So basically, assistive technology can do things like read out computer interfaces, or turn them into braille, that sort of things. To know what it should read out, it will refer to a platform's Accessibility APIs. All major platforms have them: Microsoft has couple, Mac OS has one, and then there are a number of Linux ones, too. These platform APIs know what platform specific things are, like your Start bar or your Dock, that kind of stuff. Of your browser, they know the back button or the Favourites menu. But not really what happens inside the browser. The web page itself. The stuff that we make! This is where the accessibility tree comes in. It exposes what stuff on the website is, to help assistive technology make sense.
So to recap: your markup becomes a DOM tree, which an accessibility tree is deduced off, which is then exposed to platform APIs, which is then used by assistive technologies.
At this point, you might think: can I see this tree? Yes, you can! The Chrome Accessibility Developer Tools let you inspect it, just like regular dev tools let you inspect elements. There's also The Paciello Group's Aviewer, which lets you look at what platform APIs expose.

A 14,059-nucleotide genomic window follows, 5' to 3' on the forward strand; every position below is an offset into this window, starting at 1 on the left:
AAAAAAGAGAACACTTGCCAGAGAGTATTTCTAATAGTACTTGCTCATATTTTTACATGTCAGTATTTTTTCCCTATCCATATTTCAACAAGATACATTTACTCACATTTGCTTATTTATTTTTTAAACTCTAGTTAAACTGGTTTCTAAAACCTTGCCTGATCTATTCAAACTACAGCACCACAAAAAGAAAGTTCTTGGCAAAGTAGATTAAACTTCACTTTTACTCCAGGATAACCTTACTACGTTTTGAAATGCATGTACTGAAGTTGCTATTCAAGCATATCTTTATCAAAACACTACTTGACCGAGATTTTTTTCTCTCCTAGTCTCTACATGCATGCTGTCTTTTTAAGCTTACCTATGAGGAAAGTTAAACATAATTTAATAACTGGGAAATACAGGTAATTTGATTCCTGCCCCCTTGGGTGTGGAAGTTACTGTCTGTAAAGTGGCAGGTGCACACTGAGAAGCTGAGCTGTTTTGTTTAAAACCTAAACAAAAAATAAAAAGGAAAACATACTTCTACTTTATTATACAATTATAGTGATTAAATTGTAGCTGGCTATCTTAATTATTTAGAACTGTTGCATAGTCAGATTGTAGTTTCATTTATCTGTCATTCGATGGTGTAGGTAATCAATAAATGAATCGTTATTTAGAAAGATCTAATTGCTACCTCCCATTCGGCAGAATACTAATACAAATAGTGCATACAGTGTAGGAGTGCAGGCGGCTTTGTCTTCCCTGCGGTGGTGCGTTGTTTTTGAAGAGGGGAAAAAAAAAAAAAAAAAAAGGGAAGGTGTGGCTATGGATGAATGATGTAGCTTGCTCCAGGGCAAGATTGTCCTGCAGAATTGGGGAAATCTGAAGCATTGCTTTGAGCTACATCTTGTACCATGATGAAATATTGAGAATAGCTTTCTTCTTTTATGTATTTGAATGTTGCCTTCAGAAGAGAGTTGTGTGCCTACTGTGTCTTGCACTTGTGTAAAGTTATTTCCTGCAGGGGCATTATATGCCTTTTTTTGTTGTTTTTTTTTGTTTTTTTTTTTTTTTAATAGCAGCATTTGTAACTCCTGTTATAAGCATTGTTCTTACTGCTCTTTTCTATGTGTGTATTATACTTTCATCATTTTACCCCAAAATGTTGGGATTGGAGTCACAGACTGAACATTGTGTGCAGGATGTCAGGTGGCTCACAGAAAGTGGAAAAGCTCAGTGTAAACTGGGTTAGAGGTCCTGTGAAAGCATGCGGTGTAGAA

So it all starts with markup. Here's a bit of markup. The DOM tree for this is simple: it's a p, which contains a strong tag, an a tag and some loose text.
The a tag here is especially interesting. It has a role of link. Role is a specific bit of information that gets exposed to the accessibility tree, for tags in your page that have specific meaning.
So here's a quick demo: I can create a new element in the dev tools. I'll create a button element. So, I'll just at this into the DOM. Now that it is in the DOM, I can inspect it in the accessibility dev tools. As you can see, it shows up with a role of button. I've only just created it, after the page has loaded. So yes, the accessibility tree is a live representation, it has that information near instant.
We've seen link and button, but there are lots of other roles, too!
And there are things like properties…
labels or names…
… and states that get exposed to the accesibility tree.
So with that bit of background information out of the way, let's look at hiding content.
I'll talk to you about three different ways of hiding content, and a fourth bonus way, which is not really hiding.
Let's look at visually hiding first.
This is something that is useful when there's content that you don't want to see, but you want to make it available to machines.
You could also see this as providing contextual cues that supplement visual clues.
This is useful when on your team, there's a visual designer and an accessibility engineer, and they both want different things. With visual hiding, you can have your cake and eat it too.
To put this into context, here are some examples.